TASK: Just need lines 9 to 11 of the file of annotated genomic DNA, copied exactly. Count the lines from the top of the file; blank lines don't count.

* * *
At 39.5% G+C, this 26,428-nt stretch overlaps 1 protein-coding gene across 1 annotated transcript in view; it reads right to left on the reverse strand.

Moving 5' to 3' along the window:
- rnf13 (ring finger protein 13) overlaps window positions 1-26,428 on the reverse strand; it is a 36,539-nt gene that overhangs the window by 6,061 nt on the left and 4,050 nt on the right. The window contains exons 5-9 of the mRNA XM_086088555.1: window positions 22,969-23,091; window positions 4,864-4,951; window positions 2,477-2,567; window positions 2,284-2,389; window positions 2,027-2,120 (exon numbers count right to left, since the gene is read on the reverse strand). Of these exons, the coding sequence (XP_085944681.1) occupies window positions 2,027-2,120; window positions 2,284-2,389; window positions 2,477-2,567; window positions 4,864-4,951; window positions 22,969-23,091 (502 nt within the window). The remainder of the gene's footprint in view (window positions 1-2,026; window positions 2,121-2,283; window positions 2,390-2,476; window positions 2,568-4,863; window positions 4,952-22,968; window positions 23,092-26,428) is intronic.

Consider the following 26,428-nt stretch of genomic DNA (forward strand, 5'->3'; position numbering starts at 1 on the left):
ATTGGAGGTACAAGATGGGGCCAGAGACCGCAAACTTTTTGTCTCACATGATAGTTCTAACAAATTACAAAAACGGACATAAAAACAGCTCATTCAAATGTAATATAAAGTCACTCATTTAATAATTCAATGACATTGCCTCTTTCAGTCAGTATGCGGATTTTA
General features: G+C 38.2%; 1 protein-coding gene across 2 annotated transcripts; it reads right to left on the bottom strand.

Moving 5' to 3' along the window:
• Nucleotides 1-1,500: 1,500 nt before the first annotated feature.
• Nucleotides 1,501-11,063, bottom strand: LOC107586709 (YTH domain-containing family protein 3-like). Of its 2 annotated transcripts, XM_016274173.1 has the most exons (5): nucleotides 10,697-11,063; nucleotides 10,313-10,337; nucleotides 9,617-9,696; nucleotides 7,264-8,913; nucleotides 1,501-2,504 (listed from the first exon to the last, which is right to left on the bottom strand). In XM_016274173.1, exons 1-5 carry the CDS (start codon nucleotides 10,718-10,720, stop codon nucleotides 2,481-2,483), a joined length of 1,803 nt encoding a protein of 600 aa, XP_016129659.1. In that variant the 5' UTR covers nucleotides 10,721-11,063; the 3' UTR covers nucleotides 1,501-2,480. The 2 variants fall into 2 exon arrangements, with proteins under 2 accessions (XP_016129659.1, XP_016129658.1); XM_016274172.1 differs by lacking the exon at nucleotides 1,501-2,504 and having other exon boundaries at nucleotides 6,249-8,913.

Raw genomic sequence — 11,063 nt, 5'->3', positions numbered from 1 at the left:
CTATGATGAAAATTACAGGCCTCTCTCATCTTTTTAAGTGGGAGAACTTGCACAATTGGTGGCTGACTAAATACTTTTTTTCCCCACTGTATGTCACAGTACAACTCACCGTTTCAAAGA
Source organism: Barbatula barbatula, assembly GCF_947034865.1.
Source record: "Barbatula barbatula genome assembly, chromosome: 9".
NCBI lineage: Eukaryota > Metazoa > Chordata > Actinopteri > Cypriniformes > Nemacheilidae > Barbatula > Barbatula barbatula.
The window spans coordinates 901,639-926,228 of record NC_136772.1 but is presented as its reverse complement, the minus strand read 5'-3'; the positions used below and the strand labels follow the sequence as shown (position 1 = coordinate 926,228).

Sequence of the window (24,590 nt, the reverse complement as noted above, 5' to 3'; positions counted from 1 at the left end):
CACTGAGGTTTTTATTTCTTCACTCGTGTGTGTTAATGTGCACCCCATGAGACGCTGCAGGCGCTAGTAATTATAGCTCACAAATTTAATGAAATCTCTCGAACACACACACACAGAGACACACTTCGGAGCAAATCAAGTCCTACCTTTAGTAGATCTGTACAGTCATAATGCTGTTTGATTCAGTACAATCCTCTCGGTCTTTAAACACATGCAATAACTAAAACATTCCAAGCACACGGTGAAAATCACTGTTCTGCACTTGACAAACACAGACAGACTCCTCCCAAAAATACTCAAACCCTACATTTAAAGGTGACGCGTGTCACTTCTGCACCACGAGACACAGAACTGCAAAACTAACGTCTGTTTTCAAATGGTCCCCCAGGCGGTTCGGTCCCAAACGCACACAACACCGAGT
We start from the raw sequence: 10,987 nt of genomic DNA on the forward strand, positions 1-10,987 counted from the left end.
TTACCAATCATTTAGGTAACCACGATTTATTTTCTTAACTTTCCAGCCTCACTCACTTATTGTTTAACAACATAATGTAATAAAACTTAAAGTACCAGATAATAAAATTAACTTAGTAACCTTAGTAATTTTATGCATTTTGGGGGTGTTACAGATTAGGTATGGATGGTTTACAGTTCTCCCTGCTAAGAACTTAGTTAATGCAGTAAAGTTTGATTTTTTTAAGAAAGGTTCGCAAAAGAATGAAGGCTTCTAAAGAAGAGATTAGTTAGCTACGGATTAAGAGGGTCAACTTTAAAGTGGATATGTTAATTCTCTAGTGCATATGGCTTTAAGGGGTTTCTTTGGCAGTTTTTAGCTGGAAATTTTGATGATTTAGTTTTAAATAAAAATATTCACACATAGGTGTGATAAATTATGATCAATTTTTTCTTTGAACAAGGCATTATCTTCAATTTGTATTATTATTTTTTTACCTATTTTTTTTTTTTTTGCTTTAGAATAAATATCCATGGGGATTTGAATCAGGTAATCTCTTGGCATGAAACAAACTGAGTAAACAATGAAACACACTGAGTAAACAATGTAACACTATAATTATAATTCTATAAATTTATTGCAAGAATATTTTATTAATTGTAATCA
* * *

• Nucleotides 1,501-11,063, bottom strand: LOC107586709 (YTH domain-containing family protein 3-like). Of its 2 annotated transcripts, XM_016274173.1 has the most exons (5): nucleotides 10,697-11,063; nucleotides 10,313-10,337; nucleotides 9,617-9,696; nucleotides 7,264-8,913; nucleotides 1,501-2,504 (listed from the first exon to the last, which is right to left on the bottom strand). In XM_016274173.1, exons 1-5 carry the CDS (start codon nucleotides 10,718-10,720, stop codon nucleotides 2,481-2,483), a joined length of 1,803 nt encoding a protein of 600 aa, XP_016129659.1. In that variant the 5' UTR covers nucleotides 10,721-11,063; the 3' UTR covers nucleotides 1,501-2,480. The 2 variants fall into 2 exon arrangements, with proteins under 2 accessions (XP_016129659.1, XP_016129658.1); XM_016274172.1 differs by lacking the exon at nucleotides 1,501-2,504 and having other exon boundaries at nucleotides 6,249-8,913.

Raw genomic sequence — 11,063 nt, 5'->3', positions numbered from 1 at the left:
CTATGATGAAAATTACAGGCCTCTCTCATCTTTTTAAGTGGGAGAACTTGCACAATTGGTGGCTGACTAAATACTTTTTTTCCCCACTGTATGTCACAGTACAACTCACCGTTTCAAAGA